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From General Education to Civic Preparation: The Public Purpose of the Liberal Arts and Sciences

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Most college students in the United States encounter the liberal arts through what is usually called "general education" or "the core curriculum" on university campuses nationwide. "GenEd" consists of a set of requirements designed to assure that students get exposure to what the faculty consider to be the essential breadth of a college education. Some general education programs are undisguised, and require a course in each of the major disciplines or discipline clusters. Other programs are less overt, and attempt to package the requirement more creatively, such as bundling disciplinary courses into "modes of thought" -- the scientific mode, the humanist mode, and so forth. Still other approaches reflect academic trends, and employ terms like "interdisciplinary approaches" and "integrated studies." GenEd requirements have also added specific coursework in contemporary faculty and administrative concerns, and so we see compulsory classes in diversity, multiculturalism, or gender studies, along with familiar courses in social science and English composition. In all cases, "general education" is a reflection of faculty interests, and is centered on what faculty believe needs to be taught, and not necessarily on what (or why) these matters need to be known outside the academy.

The very concept of a liberal arts core curriculum is emblematic of a level of academic insularity which, in the age of open access, seems untenable. Gone is the era when students entered the cloistered world of the university and conformed to its peculiar culture and concerns. MOOCs have made the mysteries of syllabi and coursework available to casual Internet browsing, and citizens may now drop in and out of college courses via Twitter feeds and YouTube videos. Typically, by whatever name it is presented, the general education or liberal arts requirement in some fashion reflects the academic universe as it is currently known to the faculty. Some even claim as its purpose to teach students to become scholars. To outsiders, however, it looks like territorial self-interest on the part of educators, out of touch with the "real world" of employment and workforce needs, where thinking like a scholar may not be the most productive mindset.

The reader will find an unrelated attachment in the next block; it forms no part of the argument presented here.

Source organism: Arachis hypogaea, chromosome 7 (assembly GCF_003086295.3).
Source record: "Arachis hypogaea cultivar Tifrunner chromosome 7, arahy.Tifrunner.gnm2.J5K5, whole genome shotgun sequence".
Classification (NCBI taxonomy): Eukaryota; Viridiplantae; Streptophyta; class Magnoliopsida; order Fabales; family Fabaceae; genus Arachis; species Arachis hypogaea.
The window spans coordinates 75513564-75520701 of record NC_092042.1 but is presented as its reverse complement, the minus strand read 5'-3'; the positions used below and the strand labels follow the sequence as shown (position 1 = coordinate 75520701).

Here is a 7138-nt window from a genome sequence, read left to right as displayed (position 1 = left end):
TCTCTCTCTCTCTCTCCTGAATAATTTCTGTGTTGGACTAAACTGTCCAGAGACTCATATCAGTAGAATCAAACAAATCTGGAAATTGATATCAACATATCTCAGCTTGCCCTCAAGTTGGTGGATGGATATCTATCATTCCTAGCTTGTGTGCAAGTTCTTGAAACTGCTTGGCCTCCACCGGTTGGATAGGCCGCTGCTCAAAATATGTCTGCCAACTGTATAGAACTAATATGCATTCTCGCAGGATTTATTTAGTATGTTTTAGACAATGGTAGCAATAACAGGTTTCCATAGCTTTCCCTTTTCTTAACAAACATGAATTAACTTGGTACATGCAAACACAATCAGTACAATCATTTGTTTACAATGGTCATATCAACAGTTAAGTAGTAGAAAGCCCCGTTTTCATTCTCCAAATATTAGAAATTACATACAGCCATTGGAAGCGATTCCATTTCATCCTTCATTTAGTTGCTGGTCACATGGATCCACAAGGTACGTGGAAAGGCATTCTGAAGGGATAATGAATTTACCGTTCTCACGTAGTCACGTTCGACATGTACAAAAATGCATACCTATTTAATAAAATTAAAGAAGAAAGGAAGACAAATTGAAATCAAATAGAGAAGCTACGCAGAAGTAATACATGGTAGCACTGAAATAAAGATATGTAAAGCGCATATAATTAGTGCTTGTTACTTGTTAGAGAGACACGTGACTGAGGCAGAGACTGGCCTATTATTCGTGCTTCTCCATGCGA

Just as faculty have moved their pedagogy from models of teaching to models of learning, perhaps we need now to re-conceptualize our sense of what students need to know towards a sense of why they need to know it. It's a question of emphasis. A liberal education, to the faculty, represents a breadth of knowledge with which any college educated person ought to be familiar. But most core curriculum requirements take that worthy objective and distance it from utility it by framing it from the perspective of purely academic, disciplinary knowledge - placing it, in other words, in a faculty context, when it clearly has a wider relevance.

Let's return to the purpose of the enterprise. There are some things that we think everyone should know. OK, but why? Why do we think there is such a thing as what everyone should know? It can't be because we think that everyone should know what the faculty know -- the absurdity of that rationale is self-evident. Faculty are experts and by definition experts know what others don't. Is it because we think everyone should know how a university is structured? Why? When someone goes to the hospital, that person wants to emerge healthy, and becoming knowledgeable about how the hospital works is not necessary to that goal. So why should all students have a "general" exposure to the curriculum, or a sampling of disciplines?